Junior High Preparation
- Thursday, March 09, 2000
We are discussing college preparation. We have already suggested that your curriculum should take into account the requirements of the college or career direction your home schooler plans to pursue after high school. Preparation is critical. We will now get specific, starting with junior high school:
Junior high (grades 7-8)
Make sure all the basics in Math, Reading, Writing, and study skills are mastered. If your child is behind in any of these basic skills, you should take the time in junior high to remedy the problem. You can do this within the definition of junior high without making the student think he or she is behind.
Generally, in traditional schools (and therefore traditional curriculum) for junior high there is very little new information presented. Seventh and Eighth grades are spent reviewing and practicing elementary skills, allowing time for the student to mature. Topics first encountered in elementary school are handled a little more deeply and students are asked to interact with the material a bit more (that is, more writing assignments, thinking through topics, etc.).
If the student has mastered their basics of the elementary grades, they can go on to high school work without skipping a beat. With this secret of junior high exposed you should feel free to pursue the following options: review basics with mastery as your goal, and/or go on and begin high school work (at a slower pace if necessary).
Every Child is Different
In our home school, we dealt with each child individually when it came to the timing of starting high school work. Jeremiah, Rebekah, and Katie began high school work directly after completing sixth grade. Jeremiah was strong in History and Language courses and took advanced courses in these areas early. Math was a bit more of a challenge for him and it took him more than two years to complete Algebra I. Since he started Algebra at twelve, he actually finished it at the same time as his contemporaries in traditional schools. Rebekah was the opposite - a whiz at math - and by sixteen she had completed four years worth of high school level math along with her other subjects. Katie is a diligent worker and highly self-motivated, so though she is three years younger than Jeremiah, she never likes to be behind her older siblings. She finished sixth grade a year early and high school before she was fifteen. The three of them took their first college course last year at our local community college at ages fourteen, sixteen, and seventeen, respectively.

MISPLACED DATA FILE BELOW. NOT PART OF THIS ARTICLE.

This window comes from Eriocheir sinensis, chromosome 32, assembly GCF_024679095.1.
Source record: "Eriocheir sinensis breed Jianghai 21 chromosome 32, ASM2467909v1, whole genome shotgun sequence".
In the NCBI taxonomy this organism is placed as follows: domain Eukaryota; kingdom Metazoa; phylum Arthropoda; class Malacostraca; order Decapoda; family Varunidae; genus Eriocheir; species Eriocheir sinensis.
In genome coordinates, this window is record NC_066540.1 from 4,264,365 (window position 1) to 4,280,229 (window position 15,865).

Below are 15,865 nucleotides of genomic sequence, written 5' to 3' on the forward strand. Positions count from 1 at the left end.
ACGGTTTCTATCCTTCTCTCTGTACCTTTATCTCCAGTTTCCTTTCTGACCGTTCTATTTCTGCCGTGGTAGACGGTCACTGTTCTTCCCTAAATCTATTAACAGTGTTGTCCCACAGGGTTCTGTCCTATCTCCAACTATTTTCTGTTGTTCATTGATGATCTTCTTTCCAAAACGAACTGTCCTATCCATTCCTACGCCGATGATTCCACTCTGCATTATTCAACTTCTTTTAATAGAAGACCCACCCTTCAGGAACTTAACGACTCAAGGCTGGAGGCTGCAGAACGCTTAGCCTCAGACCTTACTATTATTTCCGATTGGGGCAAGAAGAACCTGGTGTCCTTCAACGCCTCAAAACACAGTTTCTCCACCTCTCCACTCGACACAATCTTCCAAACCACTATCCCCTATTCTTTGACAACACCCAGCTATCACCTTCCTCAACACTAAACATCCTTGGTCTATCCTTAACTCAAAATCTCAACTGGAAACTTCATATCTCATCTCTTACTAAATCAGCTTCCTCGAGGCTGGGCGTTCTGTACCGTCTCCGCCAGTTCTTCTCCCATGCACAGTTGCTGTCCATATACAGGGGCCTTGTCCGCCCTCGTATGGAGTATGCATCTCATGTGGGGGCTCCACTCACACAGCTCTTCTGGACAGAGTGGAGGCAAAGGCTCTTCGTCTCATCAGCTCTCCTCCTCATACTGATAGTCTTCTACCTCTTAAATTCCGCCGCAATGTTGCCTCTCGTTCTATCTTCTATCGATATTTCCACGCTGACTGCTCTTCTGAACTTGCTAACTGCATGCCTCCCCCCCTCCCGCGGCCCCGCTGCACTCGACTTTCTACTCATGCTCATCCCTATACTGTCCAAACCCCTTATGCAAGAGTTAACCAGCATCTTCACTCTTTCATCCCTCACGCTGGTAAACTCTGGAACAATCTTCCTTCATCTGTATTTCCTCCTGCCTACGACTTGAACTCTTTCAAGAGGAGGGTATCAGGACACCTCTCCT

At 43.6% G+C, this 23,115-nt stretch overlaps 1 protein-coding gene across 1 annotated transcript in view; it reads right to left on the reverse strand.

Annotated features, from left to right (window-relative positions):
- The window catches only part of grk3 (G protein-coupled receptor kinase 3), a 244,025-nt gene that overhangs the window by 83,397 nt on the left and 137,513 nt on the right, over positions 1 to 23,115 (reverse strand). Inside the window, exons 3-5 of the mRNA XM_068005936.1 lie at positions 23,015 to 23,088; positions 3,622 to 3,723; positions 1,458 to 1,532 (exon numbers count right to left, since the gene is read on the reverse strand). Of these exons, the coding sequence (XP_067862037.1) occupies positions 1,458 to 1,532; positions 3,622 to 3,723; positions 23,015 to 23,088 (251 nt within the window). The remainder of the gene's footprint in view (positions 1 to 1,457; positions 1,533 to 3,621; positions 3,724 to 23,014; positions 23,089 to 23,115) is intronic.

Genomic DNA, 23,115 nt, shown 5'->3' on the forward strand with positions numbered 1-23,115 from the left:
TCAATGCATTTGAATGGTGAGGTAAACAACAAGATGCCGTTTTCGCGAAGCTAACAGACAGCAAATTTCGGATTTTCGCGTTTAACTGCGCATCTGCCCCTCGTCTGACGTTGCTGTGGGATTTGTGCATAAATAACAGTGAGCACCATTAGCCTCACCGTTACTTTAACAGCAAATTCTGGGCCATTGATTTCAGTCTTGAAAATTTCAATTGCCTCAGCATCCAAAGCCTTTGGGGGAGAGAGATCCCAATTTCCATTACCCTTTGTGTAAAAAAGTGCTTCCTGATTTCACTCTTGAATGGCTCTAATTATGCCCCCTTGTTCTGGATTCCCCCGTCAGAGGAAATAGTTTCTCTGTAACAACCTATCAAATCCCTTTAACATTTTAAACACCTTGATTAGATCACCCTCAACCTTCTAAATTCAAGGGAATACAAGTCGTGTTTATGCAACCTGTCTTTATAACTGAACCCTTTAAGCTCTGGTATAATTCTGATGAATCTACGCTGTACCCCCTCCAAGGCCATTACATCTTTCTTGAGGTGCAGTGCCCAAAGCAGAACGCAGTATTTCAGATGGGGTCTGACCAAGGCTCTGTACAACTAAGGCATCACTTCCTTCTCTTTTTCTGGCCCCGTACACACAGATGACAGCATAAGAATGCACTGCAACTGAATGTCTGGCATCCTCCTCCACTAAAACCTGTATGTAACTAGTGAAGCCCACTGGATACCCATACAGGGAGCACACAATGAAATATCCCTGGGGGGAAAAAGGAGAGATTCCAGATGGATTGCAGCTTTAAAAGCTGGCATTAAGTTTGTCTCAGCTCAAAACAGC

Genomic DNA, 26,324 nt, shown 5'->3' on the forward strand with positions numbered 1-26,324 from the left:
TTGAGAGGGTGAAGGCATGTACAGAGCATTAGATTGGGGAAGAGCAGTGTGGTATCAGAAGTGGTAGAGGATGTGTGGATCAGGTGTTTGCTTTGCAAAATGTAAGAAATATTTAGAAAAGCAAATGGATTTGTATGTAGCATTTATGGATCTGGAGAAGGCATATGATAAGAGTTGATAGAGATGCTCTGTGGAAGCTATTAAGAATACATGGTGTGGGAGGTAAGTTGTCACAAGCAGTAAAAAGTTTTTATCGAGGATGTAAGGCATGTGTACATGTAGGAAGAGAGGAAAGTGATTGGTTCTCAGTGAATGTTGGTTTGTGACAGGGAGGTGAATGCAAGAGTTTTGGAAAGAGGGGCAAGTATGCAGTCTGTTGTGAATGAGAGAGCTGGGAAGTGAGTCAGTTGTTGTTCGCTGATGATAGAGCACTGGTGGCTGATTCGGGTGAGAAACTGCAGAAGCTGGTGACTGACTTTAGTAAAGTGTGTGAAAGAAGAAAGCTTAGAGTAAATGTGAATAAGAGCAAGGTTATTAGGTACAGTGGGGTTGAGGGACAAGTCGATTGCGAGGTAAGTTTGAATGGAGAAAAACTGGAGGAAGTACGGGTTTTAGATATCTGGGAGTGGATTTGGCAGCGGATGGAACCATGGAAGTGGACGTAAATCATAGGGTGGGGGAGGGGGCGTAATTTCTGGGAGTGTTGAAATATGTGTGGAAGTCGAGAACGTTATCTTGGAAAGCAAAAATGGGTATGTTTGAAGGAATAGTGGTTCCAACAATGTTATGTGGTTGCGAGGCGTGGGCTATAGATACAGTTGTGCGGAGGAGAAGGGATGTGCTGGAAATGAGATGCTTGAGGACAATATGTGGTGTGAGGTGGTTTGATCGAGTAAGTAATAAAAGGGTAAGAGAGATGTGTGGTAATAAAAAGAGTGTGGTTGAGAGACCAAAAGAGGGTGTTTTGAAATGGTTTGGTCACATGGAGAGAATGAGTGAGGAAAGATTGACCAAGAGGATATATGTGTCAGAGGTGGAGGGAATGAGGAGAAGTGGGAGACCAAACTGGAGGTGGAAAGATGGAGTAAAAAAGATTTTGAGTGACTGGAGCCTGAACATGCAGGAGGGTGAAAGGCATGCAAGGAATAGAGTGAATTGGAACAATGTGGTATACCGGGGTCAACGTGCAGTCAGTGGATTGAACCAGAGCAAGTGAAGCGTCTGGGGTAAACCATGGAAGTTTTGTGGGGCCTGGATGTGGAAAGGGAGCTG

Fourth and fifth in line are Josiah and Wesley. Josiah finished his sixth grade work at the normal age and though he also could have handled high school level academics, I knew he was not as motivated or as mature as his older siblings had been. We did not want to push him to the point of disliking his work, so we took a more relaxed route through junior high, working on his writing skills and keeping sharp in Math. He is the engineering type and has spent a good deal of time working on model rocketry and experimenting with machines. He will now be beginning high school work at the normal age of fourteen. Wesley began junior high (review) work last year after finishing sixth grade early, and will slowly begin high school work this year with Josiah.
Go With the Flow
It is not necessary for students to complete courses at a particular age. It is perfectly acceptable to record any high school level work on the high school transcript regardless of when it is completed. For instance, if French I is taken in seventh grade, record it as high school credit - it is a high school level course. It is also not necessary to complete the whole course in one year. As long as all of the required work is done, record the credits when they are completed.
In junior high you can also mix and match. For instance, if your child is a bit shaky in basic math skills, take time to work on that. However, the same child may be an avid reader and writer, allowing him/her to take high school level courses in literature or writing. The secret is to allow the child to work at his or her level of competence in each subject.
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